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Smart farming: The future of agriculture

I’ve written about some of the changes coming to the workplace, workforce and overall economy because of the continued proliferation of IoT devices. One area I’ve found especially interesting as of late is how IoT is helping something near and dear to my heart: food. Well, food production technically. My father-in-law is a farmer in rural Indiana and, through conversations with him, I’ve learned about all the pressures being placed on today’s farmers. They include:

  • Availability of water: One of our customers, a large seed company, is investing heavily in agriculture that needs less and less water to grow because farmers must rely on increasingly unpredictable weather and battle urban demand for underground aquifers.
  • Land: As Mark Twain quipped, “Buy land, they’re not making it anymore.” As urban sprawl continues, the price of land continues to rise. Sadly, many farmers are being pressured to sell their land as subdivisions and businesses move in around them. If they don’t sell now, who will want to buy their property when it’s land-locked between a neighborhood and a shopping center?
  • Government/environmental regulations: The federal government (and often other foreign governments), are putting more and more restrictions on how food can be produced. This can impact things like pesticides, genetically modified organisms, land management, workforces or animal welfare. Even customers are demanding their own standards from farms these days.
  • Managing pests: Controlling insects and disease is something that has plagued (pun intended) humans since the first days of farming. It takes time and money to ensure that whatever measures are used to drive away or exterminate pests are safe for the crops and those who consume them.
  • Maintaining a profit: Like every business, farmers struggle with maintaining a profit in a market where prices are almost always stable or falling and expenses continue to rise.
  • Increasing yields: Improving the yield (amount of output per acre) is important because it not only offsets increasing costs, but also helps accommodate an increasing population on less and less land.

While the average farmer may not be held in high regard by a layperson, the truth of the matter is these are individuals who often run multimillion dollar businesses and can handle all the complexities and challenges that come with it.

Increasingly, both the agriculture industry and individual farmers must rely on technology to overcome business challenges. IoT is a key part of these plans — connected devices are being implemented by millions of farmers across America.

Looking at the list of challenges listed above, IoT and smart farming can help farmers in all these areas:

  • Availability of water: Deployed field sensors can create data points that monitor things like rainfall in specific areas or water requirements for crops to help drive irrigation strategies and reduce water consumption.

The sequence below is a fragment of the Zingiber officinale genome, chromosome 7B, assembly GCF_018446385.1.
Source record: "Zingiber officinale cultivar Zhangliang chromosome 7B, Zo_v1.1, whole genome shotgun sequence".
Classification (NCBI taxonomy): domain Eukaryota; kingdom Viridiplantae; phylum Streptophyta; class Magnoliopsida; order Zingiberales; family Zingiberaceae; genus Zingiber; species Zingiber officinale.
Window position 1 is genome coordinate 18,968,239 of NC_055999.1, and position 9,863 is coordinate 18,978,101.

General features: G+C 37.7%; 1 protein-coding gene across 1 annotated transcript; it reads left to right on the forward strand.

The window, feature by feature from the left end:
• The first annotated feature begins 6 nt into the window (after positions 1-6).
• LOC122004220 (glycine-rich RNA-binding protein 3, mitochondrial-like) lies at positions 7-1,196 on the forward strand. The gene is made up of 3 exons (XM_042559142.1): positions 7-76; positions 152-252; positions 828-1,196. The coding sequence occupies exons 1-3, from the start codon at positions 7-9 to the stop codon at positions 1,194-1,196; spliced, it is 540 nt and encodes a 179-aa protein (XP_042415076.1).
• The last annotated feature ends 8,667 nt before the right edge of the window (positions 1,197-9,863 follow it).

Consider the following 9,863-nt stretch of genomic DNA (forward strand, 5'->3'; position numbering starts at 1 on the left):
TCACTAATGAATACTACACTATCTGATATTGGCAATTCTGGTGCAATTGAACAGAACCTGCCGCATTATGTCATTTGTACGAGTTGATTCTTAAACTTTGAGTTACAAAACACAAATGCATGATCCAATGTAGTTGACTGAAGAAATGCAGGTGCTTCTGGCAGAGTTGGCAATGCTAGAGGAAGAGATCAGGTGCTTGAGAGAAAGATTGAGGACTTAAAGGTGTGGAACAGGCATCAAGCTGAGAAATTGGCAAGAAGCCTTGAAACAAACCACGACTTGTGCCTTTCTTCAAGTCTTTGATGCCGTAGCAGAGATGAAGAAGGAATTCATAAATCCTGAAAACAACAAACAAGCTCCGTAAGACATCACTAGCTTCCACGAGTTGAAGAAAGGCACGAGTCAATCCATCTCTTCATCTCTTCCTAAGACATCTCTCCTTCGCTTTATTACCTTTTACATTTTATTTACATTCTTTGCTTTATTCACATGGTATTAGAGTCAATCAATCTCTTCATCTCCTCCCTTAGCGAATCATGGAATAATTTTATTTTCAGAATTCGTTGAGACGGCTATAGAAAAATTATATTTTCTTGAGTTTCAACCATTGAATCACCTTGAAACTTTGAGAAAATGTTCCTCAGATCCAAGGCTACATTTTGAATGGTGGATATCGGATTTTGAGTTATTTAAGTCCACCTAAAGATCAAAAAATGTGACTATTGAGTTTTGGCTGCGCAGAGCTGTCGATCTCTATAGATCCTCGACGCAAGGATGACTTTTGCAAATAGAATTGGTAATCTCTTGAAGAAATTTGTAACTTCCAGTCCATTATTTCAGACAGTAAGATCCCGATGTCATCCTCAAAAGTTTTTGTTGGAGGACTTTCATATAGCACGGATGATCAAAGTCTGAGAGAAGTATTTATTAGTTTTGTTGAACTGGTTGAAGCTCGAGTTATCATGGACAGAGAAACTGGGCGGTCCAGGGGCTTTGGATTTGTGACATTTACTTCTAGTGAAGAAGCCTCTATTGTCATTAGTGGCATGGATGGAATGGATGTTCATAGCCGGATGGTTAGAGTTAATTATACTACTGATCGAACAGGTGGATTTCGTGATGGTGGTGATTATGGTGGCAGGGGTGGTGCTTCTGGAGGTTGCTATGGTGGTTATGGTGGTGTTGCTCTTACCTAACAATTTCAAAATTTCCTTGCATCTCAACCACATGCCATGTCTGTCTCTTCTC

• Land availability: While IoT isn’t able to control land prices, it can help make farms better neighbors. IoT technologies can look for things like disease outbreak in livestock, allowing sickened animals to be separated from the herd and treated.
  • Government/environmental regulations: Increased regulation means farmers must now provide data points from farm to fork and every step in between. By doing so, farmers ensure that various government import requirements are followed by local producers, making products available to a wider market overall.
  • Managing pests: Sensors can monitor and scan the environment for infestations to pinpoint pest hotspots, allowing for more targeted applications of insecticides and other pest controls. This not only controls costs, but also minimizes potential negative environmental impacts.
  • Maintaining a profit: Most people have read about the Silicon Valley’s self-driving vehicle obsession by now. Companies like Google, Uber and Tesla are all working on this technology, but people may not realize that self-driving technology and IoT sensors are already being applied to tractors and other farm implements. The ability to reduce the need for labor is creating direct cost savings for farmers, allowing them to spend resources on other aspects of their business instead.
  • Increasing yields: As mentioned above, having access to real-time data that aids crop and animal monitoring allows a farmer to quickly identify and resolve problems, improving their overall yield. Data points that can be drilled down to a very specific location help immensely. Even tractors are helping by monitoring real-time yields as they plow, fertilize and harvest.

As we demand more and more from our farmers, harnessing IoT technology for smart farming appears to be the only conceivable way they’ll be able to succeed. With a world population projected by the United Nations to be 9.8 billion in 2050 and 11.2 billion in 2100, IoT in agriculture is an absolute necessity.

All IoT Agenda network contributors are responsible for the content and accuracy of their posts. Opinions are of the writers and do not necessarily convey the thoughts of IoT Agenda.

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